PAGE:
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Google Glass Hands-On: Brimming With Potential, Dangerous While Driving

Soulskill posted about a year ago | from the friends-don't-let-friends-glass-and-drive dept.

Google 67

Sean Hollister at The Verge was recently outfitted with Google Glass, and he provides a report on some basic usage. There's a learning curve — the device relies heavily on what information you push from your phone, so if you haven't thought through every use-case, you'll find yourself reaching for your phone fairly often. Hollister took Glass on the road for use as a kind of heads-up display while driving, and he says it felt awesome, but dangerous. "You have to look directly at what you're photographing, so you won't be getting any safe photographs unless they're photos of the road. More importantly, Glass' ability to look up important information on the go is extremely thin right now. ... While I loved having turn-by-turn directions from Google Maps navigation floating in my peripheral vision, the display wasn't bright enough for me to see those directions while looking out the windshield of my car. I had to glance up towards the car's ceiling, or place a hand behind the cube to see where I was going. ... When another person called, I was able to pick up easily enough by tapping Glass at my temple, but the bone-conducting speaker wasn't loud enough to hear over the noise of the car. I had to enunciate extremely clearly and loudly for Glass to interpret my voice searches correctly." Hollister says Glass has a lot of potential — the things that don't work well are at least close. CNET's Scott Stein also provided a detailed perspective on how Glass works for somebody who already wears glasses: "I can see the screen with some twiddling. Glass can end up tipping to the side, and I need to prop it up with my fingers, since the nose piece isn't seated on my nose any longer."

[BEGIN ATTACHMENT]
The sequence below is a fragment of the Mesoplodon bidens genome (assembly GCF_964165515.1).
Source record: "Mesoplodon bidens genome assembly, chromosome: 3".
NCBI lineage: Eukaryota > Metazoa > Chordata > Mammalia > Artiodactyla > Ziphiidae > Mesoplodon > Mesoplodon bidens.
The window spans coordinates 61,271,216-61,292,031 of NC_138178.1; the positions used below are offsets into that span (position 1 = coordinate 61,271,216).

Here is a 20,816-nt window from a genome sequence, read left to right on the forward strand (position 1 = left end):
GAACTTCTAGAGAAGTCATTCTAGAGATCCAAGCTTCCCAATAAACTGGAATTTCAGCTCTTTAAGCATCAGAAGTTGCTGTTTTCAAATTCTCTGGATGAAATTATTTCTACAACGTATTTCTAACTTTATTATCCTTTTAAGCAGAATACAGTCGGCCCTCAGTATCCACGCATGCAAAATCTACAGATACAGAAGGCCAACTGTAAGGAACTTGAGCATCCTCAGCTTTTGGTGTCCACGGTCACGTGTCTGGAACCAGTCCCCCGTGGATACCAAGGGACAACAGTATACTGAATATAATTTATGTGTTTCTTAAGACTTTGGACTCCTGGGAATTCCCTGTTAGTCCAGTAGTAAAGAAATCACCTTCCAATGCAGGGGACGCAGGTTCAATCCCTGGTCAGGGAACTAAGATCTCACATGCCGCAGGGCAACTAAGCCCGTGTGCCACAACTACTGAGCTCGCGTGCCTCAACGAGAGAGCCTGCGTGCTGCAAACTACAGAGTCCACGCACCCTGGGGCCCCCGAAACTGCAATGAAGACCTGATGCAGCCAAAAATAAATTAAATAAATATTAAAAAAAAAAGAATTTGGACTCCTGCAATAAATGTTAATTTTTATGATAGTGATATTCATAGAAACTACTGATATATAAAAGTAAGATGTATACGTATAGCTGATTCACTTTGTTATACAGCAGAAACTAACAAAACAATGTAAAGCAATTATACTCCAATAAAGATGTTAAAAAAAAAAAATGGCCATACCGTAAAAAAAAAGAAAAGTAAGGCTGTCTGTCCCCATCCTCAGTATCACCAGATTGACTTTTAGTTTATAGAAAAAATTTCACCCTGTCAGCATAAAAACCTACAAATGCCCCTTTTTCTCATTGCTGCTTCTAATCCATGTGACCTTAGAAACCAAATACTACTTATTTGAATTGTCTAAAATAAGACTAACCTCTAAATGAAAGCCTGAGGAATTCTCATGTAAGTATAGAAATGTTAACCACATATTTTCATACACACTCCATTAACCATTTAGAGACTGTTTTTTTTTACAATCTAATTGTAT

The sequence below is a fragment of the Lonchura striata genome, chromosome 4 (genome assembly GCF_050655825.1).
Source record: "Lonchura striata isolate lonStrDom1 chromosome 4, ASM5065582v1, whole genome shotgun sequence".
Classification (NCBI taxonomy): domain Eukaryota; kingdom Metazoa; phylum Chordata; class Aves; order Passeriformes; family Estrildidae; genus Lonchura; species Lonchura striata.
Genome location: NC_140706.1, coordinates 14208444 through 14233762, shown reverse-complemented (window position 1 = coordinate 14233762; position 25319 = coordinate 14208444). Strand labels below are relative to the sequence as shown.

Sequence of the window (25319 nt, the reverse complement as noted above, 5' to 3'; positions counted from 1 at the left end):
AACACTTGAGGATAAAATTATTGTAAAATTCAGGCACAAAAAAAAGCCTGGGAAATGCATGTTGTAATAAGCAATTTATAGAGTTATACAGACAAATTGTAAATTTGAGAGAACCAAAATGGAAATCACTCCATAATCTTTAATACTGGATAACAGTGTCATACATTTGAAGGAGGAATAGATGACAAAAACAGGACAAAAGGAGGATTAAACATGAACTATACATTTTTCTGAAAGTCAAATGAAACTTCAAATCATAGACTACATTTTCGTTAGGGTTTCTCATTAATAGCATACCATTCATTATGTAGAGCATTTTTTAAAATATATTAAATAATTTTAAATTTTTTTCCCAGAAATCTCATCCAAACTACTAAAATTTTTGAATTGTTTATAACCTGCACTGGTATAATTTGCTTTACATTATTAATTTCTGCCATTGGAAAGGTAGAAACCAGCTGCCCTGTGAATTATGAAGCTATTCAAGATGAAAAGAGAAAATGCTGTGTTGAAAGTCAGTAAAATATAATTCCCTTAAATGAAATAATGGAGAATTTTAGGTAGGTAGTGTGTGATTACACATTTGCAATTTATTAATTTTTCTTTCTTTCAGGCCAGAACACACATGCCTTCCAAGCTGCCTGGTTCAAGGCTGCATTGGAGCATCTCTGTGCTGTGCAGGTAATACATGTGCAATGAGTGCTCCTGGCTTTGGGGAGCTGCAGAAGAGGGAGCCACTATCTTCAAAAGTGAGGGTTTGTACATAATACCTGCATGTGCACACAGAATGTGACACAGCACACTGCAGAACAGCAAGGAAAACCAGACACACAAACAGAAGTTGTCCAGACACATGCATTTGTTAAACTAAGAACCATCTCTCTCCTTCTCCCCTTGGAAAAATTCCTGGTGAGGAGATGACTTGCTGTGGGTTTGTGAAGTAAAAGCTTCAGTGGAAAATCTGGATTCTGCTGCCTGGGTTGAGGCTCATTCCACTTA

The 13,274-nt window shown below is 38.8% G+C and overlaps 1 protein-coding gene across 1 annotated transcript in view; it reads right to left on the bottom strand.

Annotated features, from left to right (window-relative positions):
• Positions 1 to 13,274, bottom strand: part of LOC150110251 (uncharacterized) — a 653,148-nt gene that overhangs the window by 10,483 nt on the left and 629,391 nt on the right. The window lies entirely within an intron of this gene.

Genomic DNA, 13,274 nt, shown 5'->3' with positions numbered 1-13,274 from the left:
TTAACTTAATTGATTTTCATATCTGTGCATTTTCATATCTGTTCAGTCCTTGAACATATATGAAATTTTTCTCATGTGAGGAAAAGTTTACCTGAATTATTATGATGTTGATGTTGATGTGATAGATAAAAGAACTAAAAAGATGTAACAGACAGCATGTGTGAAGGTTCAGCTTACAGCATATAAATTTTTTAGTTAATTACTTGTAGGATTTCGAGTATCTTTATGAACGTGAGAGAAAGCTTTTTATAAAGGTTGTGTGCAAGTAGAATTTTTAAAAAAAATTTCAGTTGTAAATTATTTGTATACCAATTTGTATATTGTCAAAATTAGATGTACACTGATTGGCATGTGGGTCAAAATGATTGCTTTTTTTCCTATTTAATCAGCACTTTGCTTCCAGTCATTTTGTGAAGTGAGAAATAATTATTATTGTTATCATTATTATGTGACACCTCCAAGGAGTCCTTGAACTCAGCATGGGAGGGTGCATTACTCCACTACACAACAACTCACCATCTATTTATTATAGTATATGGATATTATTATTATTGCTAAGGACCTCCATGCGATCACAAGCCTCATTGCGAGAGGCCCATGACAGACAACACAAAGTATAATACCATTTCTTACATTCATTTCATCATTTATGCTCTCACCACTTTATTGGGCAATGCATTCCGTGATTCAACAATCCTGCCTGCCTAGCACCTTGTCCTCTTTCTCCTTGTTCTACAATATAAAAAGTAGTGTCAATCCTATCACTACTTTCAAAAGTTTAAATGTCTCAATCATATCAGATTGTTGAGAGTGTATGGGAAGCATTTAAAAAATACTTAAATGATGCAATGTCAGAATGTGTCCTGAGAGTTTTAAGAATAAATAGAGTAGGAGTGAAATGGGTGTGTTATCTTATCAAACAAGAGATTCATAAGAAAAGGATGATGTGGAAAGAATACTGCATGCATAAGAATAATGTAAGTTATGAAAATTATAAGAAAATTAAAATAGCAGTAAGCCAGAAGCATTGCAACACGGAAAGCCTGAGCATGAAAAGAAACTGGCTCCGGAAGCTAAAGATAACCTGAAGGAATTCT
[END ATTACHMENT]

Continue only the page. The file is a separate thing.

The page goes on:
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67 comments

Nooooooooo (4, Insightful)

Anonymous Coward | about a year ago | (#43658477)

he says it felt awesome, but dangerous.

You mean a device that distracts you from driving can be dangerous?
Who would have imagined?

Re:Nooooooooo (3, Funny)

Anonymous Coward | about a year ago | (#43659153)

Ah, so *this* is why Google is working on self-driving cars...

Re: Nooooooooo (0)

Anonymous Coward | about a year ago | (#43660981)

Not exactly, but close.

With a self driving car the acceptable distraction from immersive or interactive advertising is higher.

Self driving cars are all about pushing ads in ways not acceptable today, to an audience trapped on their daily commute.

Re: Nooooooooo (0)

Anonymous Coward | about a year ago | (#43665279)

Not acceptable today?
When's the last time you rode a bus or train?
They're filled with the stuff.

Re:Nooooooooo (0)

Anonymous Coward | about a year ago | (#43661605)

he says it felt awesome, but dangerous.

Anyone who hits my car while they are wearing Google Glasses
will learn the true meaning of the words "awesome" and "danger.

( hint : the glasses will need to be surgically removed from the corpse
of the offender )

Projected in field of vision... (4, Insightful)

HockeyPuck (141947) | about a year ago | (#43658481)

How is having something that is projected into your field of vision legal for use while driving? I realize there are cars that project your speed onto the windshield but that is the projection of a 1in high font of 1-2 digits at the bottom of the windshield, and it doesn't move when you move your head...